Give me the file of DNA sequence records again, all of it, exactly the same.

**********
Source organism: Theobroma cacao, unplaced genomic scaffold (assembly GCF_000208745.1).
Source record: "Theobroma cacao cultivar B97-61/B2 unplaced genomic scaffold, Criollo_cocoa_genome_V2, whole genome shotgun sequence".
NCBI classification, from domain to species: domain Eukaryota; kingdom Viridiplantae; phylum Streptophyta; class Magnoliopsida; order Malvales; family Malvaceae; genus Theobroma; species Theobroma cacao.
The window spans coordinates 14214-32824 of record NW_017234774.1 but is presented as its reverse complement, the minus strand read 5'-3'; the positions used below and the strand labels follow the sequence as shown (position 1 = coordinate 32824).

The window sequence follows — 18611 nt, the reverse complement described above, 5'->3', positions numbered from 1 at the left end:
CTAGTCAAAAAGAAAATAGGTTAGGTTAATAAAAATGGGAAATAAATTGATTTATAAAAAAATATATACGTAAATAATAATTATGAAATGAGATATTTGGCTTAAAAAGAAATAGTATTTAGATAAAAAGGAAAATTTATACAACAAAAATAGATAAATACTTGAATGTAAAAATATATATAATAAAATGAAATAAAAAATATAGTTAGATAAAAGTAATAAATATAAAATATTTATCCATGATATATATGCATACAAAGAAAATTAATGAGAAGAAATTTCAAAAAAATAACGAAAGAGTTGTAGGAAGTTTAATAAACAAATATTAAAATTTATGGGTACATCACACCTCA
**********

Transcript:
Source organism: Theobroma cacao, unplaced genomic scaffold (assembly GCF_000208745.1).
Source record: "Theobroma cacao cultivar B97-61/B2 unplaced genomic scaffold, Criollo_cocoa_genome_V2, whole genome shotgun sequence".
NCBI classification, from domain to species: domain Eukaryota; kingdom Viridiplantae; phylum Streptophyta; class Magnoliopsida; order Malvales; family Malvaceae; genus Theobroma; species Theobroma cacao.
The window spans coordinates 14214-32824 of record NW_017234774.1 but is presented as its reverse complement, the minus strand read 5'-3'; the positions used below and the strand labels follow the sequence as shown (position 1 = coordinate 32824).

The window sequence follows — 18611 nt, the reverse complement described above, 5'->3', positions numbered from 1 at the left end:
CTAGTCAAAAAGAAAATAGGTTAGGTTAATAAAAATGGGAAATAAATTGATTTATAAAAAAATATATACGTAAATAATAATTATGAAATGAGATATTTGGCTTAAAAAGAAATAGTATTTAGATAAAAAGGAAAATTTATACAACAAAAATAGATAAATACTTGAATGTAAAAATATATATAATAAAATGAAATAAAAAATATAGTTAGATAAAAGTAATAAATATAAAATATTTATCCATGATATATATGCATACAAAGAAAATTAATGAGAAGAAATTTCAAAAAAATAACGAAAGAGTTGTAGGAAGTTTAATAAACAAATATTAAAATTTATGGGTACATCACACCTCA